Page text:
Chemists typically record the results of an acid titration on a chart with pH on the vertical axis and the volume of the base they are adding on the horizontal axis. This produces a curve that rises gently until, at a certain point, it begins to rise steeply. This point – called the equivalence point – occurs when the acid has been neutralized. The half-equivalence point is halfway between the equivalence point and the origin. This is the point at which the pH of the solution is equal to the dissociation constant (pKa) of the acid.
Locating the Half-Equivalence Point
In a typical titration experiment, the researcher adds base to an acid solution while measuring pH in one of several ways. One common method is to use an indicator, such as litmus, that changes color as the pH changes. Other methods include using spectroscopy, a potentiometer or a pH meter.
As the concentration of base increases, the pH typically rises slowly until equivalence, when the acid has been neutralized. At this point, adding more base causes the pH to rise rapidly. After equivalence has been reached, the slope decreases dramatically, and the pH again rises slowly with each addition of the base. The inflection point, which is the point at which the lower curve changes into the upper one, is the equivalence point.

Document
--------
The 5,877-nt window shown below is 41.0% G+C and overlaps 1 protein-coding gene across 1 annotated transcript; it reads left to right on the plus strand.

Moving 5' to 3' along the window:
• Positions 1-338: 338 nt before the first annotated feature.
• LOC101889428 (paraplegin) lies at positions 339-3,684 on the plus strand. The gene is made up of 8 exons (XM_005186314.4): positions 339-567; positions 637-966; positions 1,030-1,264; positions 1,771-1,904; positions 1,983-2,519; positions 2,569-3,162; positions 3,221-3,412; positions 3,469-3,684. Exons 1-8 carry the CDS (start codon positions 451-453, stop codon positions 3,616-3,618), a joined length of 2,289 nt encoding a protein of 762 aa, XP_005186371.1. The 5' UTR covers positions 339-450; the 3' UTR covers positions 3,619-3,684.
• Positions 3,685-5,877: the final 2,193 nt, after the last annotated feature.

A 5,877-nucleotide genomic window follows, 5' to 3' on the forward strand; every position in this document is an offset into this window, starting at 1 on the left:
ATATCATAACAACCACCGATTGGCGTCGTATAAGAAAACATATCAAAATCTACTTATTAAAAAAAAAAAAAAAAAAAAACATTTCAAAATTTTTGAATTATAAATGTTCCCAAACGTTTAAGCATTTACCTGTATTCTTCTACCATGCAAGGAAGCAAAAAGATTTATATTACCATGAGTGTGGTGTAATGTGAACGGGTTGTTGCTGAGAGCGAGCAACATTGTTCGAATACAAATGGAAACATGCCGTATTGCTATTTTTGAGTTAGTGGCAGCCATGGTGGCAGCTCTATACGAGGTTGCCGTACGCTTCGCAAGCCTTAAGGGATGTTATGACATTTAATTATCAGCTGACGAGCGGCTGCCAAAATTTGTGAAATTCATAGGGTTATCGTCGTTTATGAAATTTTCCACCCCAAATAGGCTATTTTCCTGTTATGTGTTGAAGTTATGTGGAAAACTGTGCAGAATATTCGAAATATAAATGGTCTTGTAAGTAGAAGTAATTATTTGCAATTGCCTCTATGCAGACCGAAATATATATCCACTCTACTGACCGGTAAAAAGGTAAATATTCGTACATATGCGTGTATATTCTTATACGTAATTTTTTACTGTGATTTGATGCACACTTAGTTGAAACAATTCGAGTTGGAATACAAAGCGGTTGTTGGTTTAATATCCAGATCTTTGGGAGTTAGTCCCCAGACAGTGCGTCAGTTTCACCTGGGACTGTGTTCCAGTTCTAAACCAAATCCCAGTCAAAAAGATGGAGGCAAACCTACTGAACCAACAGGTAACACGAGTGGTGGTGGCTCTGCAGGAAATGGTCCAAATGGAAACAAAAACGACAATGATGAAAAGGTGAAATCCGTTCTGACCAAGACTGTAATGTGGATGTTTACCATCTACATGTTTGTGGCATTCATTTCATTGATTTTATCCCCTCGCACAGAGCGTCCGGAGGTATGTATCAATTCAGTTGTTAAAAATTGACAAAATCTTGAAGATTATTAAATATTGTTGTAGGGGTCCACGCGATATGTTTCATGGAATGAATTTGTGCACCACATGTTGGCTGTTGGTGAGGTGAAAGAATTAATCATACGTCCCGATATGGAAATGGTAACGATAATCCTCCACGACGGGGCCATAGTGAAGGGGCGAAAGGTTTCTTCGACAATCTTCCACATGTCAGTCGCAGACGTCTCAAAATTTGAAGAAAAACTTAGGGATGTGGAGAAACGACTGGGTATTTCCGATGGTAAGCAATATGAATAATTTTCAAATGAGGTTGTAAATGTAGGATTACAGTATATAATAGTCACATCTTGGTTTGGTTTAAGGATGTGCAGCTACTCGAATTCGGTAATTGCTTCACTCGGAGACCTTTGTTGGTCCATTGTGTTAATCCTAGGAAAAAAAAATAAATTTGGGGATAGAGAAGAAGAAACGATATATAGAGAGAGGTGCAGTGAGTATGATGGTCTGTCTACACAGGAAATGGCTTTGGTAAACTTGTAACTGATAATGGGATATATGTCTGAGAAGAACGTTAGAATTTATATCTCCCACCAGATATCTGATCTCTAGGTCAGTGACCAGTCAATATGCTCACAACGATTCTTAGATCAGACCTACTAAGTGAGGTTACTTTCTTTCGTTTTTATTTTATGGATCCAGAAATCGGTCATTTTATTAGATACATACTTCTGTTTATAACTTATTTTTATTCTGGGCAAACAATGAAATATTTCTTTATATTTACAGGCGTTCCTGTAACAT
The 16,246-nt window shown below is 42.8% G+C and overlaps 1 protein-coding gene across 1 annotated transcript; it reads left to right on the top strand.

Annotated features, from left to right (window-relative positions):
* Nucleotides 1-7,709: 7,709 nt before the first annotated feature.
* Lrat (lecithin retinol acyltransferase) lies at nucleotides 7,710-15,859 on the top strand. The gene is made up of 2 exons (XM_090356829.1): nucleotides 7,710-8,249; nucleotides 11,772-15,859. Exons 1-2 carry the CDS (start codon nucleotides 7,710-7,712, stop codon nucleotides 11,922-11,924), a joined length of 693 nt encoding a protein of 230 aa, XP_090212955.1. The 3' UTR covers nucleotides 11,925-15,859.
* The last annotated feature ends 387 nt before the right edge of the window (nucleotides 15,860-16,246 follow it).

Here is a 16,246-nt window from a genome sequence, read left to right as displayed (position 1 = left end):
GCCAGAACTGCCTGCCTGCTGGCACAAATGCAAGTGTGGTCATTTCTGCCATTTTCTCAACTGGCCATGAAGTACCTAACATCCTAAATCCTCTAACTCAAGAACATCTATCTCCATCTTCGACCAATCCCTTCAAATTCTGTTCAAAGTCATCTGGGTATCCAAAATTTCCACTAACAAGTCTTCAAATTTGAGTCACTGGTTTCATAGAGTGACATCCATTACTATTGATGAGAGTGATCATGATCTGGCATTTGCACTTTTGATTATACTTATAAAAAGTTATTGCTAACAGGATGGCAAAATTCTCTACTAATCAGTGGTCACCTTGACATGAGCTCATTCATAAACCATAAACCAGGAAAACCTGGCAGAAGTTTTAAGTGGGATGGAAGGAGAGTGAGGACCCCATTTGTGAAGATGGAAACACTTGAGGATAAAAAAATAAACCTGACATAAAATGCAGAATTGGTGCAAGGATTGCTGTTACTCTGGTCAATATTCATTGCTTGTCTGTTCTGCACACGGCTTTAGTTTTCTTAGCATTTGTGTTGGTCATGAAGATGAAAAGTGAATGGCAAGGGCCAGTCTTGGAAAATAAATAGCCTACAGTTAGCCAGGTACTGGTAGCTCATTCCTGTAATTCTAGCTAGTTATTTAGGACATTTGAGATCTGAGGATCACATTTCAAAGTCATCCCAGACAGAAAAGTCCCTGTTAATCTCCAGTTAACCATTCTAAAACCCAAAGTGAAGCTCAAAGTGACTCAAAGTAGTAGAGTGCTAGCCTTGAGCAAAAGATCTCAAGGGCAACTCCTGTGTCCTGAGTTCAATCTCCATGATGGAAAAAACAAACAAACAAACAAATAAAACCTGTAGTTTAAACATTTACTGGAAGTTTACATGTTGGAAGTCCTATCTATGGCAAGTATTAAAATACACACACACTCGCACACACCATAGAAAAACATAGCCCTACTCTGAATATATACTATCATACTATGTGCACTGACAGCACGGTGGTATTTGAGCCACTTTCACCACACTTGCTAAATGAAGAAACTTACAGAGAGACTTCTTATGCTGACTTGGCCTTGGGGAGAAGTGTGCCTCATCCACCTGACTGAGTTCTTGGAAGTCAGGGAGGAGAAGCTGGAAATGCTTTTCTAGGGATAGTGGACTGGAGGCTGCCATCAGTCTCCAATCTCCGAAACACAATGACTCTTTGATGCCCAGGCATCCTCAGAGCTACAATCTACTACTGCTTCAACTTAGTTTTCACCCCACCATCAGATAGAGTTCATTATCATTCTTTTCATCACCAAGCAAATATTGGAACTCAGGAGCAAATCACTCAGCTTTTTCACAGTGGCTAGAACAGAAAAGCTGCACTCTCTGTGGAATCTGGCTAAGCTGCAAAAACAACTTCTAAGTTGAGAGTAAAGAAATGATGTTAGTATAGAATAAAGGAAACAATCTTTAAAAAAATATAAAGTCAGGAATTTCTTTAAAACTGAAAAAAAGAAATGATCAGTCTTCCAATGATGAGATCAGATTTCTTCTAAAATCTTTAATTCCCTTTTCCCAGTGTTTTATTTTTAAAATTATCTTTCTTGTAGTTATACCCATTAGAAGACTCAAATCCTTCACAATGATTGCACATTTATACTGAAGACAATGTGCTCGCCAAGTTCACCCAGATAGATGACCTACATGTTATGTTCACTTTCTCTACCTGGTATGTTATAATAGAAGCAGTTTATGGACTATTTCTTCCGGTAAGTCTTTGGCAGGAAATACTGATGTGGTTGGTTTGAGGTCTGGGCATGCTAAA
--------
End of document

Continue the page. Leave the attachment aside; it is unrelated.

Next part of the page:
After having determined the equivalence point, it's easy to find the half-equivalence point, because it's exactly halfway between the equivalence point and the origin on the x-axis.
Significance of the Half-Equivalence Point
The Henderson-Hasselbalch equation gives the relationship between the pH of an acidic solution and the dissociation constant of the acid: pH = pKa + log ([A-]/[HA]), where [HA] is the concentration of the original acid and [A-] is its conjugate base. At the equivalence point, enough base has been added to completely neutralize the acid, so the at the half-equivalence point, the concentrations of acid and base are equal. Therefore log ([A-]/[HA]) = log 1 = 0, and pH = pKa.
By drawing a vertical line from the half-equivalence volume value to the chart and then a horizontal line to the y-axis, it is possible to directly derive the acid dissociation constant.
About the Author
Chris Deziel holds a Bachelor's degree in physics and a Master's degree in Humanities, He has taught science, math and English at the university level, both in his native Canada and in Japan. He began writing online in 2010, offering information in scientific, cultural and practical topics. His writing covers science, math and home improvement and design, as well as religion and the oriental healing arts.